HELSINKI: Finland a land of lakes and forests, used to be known for tangible things: sawn pine timber for furniture, then Nokia mobile phones.
Now its claims to fame are intangible. Its schools were the world’s best before being eclipsed by those in Shanghai and Singapore. It is still the world’s happiest country but this, too, is in the balance as Finns grapple with twin challenges that are putting strain on its tax-funded welfare system.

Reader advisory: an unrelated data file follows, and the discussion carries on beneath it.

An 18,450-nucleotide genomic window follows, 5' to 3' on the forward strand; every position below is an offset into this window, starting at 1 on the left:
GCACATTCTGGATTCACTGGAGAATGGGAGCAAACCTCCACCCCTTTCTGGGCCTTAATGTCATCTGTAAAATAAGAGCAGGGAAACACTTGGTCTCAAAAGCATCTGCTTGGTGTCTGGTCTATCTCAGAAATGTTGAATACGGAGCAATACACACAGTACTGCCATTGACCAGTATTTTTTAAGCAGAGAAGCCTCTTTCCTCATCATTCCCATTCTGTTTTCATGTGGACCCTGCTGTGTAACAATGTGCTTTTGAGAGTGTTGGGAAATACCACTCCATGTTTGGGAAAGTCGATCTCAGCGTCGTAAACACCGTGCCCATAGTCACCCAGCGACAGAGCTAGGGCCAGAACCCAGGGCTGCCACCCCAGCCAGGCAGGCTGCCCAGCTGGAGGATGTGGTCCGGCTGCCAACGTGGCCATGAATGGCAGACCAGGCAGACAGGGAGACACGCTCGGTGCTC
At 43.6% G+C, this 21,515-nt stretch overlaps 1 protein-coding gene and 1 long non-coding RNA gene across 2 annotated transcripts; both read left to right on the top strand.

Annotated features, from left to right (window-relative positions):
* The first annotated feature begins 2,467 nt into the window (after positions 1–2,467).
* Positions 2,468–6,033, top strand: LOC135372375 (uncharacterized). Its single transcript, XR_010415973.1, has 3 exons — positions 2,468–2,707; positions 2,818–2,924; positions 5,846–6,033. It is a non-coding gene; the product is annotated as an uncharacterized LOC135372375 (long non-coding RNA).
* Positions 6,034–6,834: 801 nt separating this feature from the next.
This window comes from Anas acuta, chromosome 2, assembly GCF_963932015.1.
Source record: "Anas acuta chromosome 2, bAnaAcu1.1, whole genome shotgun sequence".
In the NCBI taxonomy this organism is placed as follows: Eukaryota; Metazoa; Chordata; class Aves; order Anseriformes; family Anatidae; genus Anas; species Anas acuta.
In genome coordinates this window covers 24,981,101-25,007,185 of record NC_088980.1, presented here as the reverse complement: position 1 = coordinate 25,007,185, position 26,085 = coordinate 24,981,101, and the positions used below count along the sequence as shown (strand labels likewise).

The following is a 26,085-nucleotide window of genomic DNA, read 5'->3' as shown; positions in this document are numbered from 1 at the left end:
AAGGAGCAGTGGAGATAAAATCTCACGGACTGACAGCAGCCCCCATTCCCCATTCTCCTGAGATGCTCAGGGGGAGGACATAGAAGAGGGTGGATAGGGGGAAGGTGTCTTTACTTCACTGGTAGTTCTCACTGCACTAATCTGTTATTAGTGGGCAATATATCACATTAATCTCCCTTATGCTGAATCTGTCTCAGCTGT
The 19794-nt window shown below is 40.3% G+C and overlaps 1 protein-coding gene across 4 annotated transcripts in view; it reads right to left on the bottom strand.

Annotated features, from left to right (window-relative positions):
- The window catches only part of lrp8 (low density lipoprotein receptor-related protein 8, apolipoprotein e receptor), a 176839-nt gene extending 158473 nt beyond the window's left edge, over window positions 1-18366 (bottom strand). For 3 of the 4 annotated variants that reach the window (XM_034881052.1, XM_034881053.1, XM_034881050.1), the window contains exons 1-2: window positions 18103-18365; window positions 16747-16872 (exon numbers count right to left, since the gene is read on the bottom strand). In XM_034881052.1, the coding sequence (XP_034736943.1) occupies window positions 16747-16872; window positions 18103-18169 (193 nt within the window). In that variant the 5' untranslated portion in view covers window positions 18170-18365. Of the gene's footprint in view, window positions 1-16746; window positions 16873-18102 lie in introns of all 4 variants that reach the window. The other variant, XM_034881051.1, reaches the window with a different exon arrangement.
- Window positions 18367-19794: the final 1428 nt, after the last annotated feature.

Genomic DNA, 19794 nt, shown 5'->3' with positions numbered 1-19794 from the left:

A falling birth rate means that Finland is ageing faster than any country except Japan. The proportion of over-65s is projected to rise from 20 per cent to 29 per cent in 30 years. Many young men, especially in the remote north and east.